I am fortunate in that at the minute I don’t suffer any serious day to day symptoms from my heart condition. It was not much different when I was younger either. As a child, I couldn’t keep up with certain sports due to shortness of breath and there were occasional hospital visits but none of those things caused me any great issues. As far as I was concerned, I had a heart condition but didn’t really know more than that and to be honest, didn’t need to at that point. I ran around with all the other kids, completely unaware that I was supposed to be unwell.

There was a period in my mid-teens, between 15 and 17 where I suffered badly from fatigue, severe shortness of breath and dizziness but that came from being due up-keep surgery and a couple of really bad infections. For now, I am happy to say, I am free of such problems.

I mean, I don’t expect to be running back-to-back marathons any time soon but that isn’t solely down to my heart condition.

David is sitting up in a hospital bed, holding a brush and another person is holding a mirror in front of him. David has several tubes attached.


The biggest and most obvious side effect of having a missing leg is not being able to walk as much as I used to. It seems almost ridiculous to point it out, but because it is so obvious it is easy to overlook. I use a prosthesis which can, when used for extended periods, rub, bruise, pull and in numerous other ways damage my residual limb. It’s all about management with this. If I am going to be involved in an activity that will have me on my feet a lot, I need to make sure that I can have the week or two following free to relax and give my leg some time off.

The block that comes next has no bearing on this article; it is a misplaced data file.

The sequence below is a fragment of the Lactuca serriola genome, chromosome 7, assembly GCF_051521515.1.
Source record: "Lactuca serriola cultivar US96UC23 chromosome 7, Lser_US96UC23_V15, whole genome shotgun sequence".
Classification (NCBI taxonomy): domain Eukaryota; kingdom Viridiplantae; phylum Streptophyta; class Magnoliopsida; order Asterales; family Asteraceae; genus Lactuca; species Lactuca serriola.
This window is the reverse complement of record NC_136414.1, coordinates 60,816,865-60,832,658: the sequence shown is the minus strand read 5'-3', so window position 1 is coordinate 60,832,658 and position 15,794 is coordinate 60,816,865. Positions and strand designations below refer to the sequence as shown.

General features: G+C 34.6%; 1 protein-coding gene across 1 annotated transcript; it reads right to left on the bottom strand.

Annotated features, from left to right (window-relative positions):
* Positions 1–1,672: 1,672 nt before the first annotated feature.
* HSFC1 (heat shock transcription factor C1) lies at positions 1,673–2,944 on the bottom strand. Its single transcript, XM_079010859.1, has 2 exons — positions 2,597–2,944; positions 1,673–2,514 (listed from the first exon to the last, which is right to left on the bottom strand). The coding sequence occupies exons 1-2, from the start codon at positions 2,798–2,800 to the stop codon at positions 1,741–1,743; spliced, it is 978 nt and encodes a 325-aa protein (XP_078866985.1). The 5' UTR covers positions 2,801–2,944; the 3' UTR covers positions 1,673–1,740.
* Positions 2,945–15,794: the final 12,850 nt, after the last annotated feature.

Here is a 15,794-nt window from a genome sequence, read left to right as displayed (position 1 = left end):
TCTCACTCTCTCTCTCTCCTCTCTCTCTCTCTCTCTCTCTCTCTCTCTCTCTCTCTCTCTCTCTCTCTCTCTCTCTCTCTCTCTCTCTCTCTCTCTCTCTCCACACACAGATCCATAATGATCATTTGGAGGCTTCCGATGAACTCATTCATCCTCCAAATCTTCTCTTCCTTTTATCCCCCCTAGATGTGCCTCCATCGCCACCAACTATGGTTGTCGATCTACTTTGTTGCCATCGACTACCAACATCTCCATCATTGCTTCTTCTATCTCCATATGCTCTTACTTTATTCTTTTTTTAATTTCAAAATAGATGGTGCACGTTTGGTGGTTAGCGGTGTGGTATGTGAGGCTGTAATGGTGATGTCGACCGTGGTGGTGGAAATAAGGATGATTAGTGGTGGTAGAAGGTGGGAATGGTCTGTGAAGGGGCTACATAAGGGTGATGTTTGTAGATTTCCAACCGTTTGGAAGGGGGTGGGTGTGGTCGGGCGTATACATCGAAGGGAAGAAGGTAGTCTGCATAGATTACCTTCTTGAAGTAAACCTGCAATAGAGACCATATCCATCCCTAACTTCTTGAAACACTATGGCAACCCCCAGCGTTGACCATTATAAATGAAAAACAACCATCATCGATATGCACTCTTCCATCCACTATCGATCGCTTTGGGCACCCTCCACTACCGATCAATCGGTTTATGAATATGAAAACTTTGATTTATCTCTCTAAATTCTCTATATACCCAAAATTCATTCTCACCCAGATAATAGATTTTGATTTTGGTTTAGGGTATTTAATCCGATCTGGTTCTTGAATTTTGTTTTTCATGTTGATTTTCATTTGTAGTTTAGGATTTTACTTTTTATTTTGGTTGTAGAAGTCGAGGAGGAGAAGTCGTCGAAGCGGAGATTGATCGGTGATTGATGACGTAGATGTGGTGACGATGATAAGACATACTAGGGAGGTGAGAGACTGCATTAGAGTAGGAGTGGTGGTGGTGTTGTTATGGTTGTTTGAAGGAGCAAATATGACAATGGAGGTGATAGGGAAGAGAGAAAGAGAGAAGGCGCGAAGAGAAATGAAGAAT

Phantom pain is also a big thing. The sensation of still being able to feel your leg, even when it’s gone, is very difficult to try to explain. It is because the brain still sends out the normal signals that it would if the leg was still there. Most of the time this just results in feeling like the leg is still present but sometimes it can cause severe pain, like a bolt of lightning running through where the leg should be. It can also get worse the more you think about it, just writing this paragraph is causing me to feel like someone is sticking sharp pins into my absent foot.

So, let’s move swiftly on to the next topic…

Back Problems